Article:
by Michael E. Lloyd
Chapter 9: Los Angeles, California
part 1 of 3
Steve Shenner and his troupe of five had set to the rest of their task with renewed vigour (or in Phil Doreza’s case, still-undisguised dismay) the previous Wednesday morning.
By the time of their regular conference call that evening, they had between them converted two more clients to the new cause. And twenty-four hours later, when they gathered again at Shenner’s house, there was further good news for Phil to worry about.
‘So, another two today! Fine job, everyone. OK, checkpoint time. Ten ladies and four gents now in the fold — and still five not yet approached this week. We’ll stick with the plan and take them out between now and Saturday noon. After that I’ll see if I can do anything about the remaining strays before we meet Raymond on Sunday. I guess he’ll call us with the details soon. OK, any questions?’
‘I have one for Nick. Can we increase the size of the offer? I reckon several of them are holding out for more cash.’
‘I agree, Walter — it’s a game of poker. But Raymond warned us not to go too far, or it all falls apart. I want to present him with a solid set of closed conversions at a cost I judge to be acceptable. If he agrees we’ve shown good discipline, and his people really want a full house, they can give us a little more leeway, right? We’re on a loser anyway, but they’re the ones who really need the jackpot, and they’ll raise the stakes when the time is right, believe me ...’
* * *
On the Wednesday, Maelene and Toni awoke to a very sunny morning, and decided it was time to discover Downtown LA for themselves.
But the traffic was heavy, of course, and over two hours had slipped away before they reached the exit off the Hollywood Freeway and aimed at the nearest parking lot. Toni was studying a small city map.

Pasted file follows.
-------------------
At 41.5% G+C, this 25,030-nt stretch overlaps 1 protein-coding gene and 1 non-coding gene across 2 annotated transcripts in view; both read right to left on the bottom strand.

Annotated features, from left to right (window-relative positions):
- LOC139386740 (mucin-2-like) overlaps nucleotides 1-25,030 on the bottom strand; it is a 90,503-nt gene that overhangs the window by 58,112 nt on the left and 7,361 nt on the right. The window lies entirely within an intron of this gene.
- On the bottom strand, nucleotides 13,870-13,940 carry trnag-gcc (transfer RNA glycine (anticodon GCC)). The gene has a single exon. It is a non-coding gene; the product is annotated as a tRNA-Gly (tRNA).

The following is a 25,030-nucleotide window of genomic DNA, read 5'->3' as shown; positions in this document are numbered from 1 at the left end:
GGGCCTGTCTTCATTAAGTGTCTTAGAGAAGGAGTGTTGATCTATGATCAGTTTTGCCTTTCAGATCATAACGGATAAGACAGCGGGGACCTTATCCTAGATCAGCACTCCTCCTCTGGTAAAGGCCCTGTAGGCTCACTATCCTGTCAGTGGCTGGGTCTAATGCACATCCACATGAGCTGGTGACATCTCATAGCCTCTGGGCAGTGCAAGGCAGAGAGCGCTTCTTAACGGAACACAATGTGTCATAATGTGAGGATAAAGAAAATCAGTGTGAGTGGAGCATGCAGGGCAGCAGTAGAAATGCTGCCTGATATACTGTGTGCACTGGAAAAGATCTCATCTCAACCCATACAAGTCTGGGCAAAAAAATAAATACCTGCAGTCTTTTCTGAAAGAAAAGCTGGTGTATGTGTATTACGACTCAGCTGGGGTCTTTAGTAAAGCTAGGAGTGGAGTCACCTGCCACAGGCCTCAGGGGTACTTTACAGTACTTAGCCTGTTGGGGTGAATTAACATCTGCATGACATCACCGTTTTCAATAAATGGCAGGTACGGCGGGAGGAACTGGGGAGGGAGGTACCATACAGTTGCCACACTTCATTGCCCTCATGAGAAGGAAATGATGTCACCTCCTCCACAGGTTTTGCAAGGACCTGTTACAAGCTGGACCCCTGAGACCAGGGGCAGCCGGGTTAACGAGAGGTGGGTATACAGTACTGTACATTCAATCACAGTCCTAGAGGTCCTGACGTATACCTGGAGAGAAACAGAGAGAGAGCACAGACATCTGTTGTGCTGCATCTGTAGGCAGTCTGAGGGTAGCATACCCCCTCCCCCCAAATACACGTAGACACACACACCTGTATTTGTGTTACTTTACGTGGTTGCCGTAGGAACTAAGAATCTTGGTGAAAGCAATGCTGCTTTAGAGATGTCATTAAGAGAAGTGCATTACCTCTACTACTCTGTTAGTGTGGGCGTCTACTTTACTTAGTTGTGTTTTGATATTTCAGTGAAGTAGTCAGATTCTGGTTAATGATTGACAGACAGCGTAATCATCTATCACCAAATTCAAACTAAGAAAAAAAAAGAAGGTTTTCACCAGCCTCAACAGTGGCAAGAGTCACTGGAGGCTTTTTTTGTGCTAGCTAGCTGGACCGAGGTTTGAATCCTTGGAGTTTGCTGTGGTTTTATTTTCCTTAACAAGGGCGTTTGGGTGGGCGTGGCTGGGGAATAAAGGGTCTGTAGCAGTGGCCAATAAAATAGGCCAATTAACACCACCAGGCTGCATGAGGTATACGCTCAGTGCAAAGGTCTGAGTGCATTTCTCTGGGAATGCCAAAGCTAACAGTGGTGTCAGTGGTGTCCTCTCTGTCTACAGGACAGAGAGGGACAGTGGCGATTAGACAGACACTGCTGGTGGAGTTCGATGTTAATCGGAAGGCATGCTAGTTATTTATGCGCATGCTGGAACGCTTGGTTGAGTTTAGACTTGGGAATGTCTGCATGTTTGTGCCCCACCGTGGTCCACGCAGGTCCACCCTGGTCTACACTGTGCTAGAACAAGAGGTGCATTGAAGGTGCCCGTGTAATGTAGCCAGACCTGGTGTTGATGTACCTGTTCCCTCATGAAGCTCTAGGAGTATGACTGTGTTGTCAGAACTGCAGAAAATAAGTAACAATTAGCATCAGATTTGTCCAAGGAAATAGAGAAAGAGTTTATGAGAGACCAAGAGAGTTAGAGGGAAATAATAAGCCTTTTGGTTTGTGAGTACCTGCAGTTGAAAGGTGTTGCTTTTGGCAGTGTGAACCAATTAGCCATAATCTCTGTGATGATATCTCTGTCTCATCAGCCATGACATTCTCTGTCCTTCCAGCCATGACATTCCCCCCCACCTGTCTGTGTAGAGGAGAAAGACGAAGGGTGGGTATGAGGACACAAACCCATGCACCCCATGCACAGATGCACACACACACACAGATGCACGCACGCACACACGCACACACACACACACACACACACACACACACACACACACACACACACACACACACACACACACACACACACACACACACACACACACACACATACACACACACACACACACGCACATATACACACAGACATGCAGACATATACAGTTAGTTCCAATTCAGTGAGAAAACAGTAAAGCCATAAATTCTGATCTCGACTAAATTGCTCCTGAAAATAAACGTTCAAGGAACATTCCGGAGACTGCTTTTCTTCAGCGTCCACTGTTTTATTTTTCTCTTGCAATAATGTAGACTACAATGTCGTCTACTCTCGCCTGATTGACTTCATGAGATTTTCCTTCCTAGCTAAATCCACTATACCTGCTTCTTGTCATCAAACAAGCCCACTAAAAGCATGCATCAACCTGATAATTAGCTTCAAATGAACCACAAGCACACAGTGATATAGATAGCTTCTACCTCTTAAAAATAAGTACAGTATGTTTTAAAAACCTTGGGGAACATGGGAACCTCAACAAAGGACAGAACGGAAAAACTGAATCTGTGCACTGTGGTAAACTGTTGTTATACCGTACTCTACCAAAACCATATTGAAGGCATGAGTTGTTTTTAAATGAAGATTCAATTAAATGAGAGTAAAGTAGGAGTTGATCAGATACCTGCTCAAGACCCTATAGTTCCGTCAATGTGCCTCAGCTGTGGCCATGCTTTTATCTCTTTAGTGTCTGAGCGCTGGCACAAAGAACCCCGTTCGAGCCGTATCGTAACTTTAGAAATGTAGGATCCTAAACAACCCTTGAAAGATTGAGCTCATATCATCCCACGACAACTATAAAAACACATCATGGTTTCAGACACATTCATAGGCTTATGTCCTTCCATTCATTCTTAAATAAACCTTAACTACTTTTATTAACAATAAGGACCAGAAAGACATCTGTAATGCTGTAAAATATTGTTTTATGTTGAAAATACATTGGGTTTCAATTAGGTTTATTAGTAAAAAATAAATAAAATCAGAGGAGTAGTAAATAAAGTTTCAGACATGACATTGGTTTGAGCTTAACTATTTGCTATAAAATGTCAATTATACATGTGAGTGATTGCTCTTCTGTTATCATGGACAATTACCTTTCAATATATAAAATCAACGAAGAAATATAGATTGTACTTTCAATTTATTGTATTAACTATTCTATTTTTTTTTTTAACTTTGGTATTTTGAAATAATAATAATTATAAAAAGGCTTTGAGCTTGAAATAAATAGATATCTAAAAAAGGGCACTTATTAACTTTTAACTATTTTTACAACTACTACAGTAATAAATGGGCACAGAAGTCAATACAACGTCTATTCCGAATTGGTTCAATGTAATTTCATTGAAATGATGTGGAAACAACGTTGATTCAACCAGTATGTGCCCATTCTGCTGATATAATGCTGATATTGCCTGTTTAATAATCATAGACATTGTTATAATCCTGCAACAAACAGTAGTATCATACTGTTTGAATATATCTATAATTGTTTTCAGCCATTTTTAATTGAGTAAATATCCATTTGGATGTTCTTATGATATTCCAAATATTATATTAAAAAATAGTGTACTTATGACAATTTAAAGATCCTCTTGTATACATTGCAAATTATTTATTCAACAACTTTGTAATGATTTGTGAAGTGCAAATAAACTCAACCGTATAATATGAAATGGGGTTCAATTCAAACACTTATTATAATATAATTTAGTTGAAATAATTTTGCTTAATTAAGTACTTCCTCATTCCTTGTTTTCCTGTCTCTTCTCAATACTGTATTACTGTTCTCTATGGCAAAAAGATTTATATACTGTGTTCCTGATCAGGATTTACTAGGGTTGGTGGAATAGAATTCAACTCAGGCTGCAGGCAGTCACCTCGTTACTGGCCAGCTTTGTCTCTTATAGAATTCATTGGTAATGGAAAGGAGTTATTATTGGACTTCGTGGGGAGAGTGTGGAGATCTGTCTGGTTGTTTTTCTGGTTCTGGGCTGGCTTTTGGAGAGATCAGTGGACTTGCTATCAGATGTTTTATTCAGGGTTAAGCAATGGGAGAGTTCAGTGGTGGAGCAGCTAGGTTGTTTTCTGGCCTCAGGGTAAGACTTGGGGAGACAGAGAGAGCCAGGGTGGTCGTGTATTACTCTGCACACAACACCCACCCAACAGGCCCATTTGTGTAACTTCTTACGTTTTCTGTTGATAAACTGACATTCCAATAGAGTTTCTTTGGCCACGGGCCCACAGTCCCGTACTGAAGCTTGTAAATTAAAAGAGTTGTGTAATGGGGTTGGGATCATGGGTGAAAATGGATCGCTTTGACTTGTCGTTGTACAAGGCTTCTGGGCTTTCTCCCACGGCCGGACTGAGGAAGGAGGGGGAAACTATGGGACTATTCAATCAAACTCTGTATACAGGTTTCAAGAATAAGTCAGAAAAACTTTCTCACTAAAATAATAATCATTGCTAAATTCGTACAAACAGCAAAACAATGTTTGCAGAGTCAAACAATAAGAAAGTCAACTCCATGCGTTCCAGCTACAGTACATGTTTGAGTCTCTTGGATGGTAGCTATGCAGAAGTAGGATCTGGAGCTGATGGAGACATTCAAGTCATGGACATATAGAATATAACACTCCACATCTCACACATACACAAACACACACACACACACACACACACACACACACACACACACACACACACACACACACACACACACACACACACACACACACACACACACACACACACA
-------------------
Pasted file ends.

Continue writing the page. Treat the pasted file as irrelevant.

‘Well, I’d like to have a long stroll up and down these big avenues, and see all the different faces of the city.’
‘Fair enough, baby, but I ain’t wearing walking shoes today. We can start off at the top of Broadway, if you like, but when we reach 8th Street I’m going shopping!’
But before Maelene made it to the Fashion District, they came across the huge International House of Music, close to 4th Street.
‘Now that’s what I call a music store! Shall we give LA a taste of what we gave Santa Monica?’
‘Sure, why not? Can’t stop too long, though ...’
* * *
‘Well, that was fun!’
‘Yeah, but you’ll have to start learning the chords to my songs. It’s all very well trying to do impromptu accompaniments, but ...’
‘It raised a few smiles, Maelene.’
‘I guess so. OK, now I need to find me those fashion stores!’
‘Why do you need another long shopping session?’
‘Because I still don’t have all the right clothes.’
‘For what? I love everything you have already.’
‘Oh, you just don’t understand, do you?’
* * *
‘How much longer are you going to be?’
‘I’ve hardly started.’
‘OK, I’m going for a proper walk. I’ll see you at the corner of Hill Street and 9th at one-thirty.’
Right ... an hour and a half to myself. Make a plan, Stan.
Seen most of Broadway and the Jewelry District already today. Not wasting any more time in the Fashion District, so I’ll move west, away from Main Street and Los Angeles Street. And when I was here two weeks ago, at the Brighter Vale building, I saw a few of the sights around Olive and 8th. But Carla ordered me not to wander too far away that day. I can go wherever I like, this time ...
So — back along 9th, then all the way up Grand Avenue to Temple. That should take about forty minutes, with stops for photos. Then across to Figueroa, all the way down again, and back to Hill Street. Here we go!
* * *
‘So-so. Had yourself a lovely time?’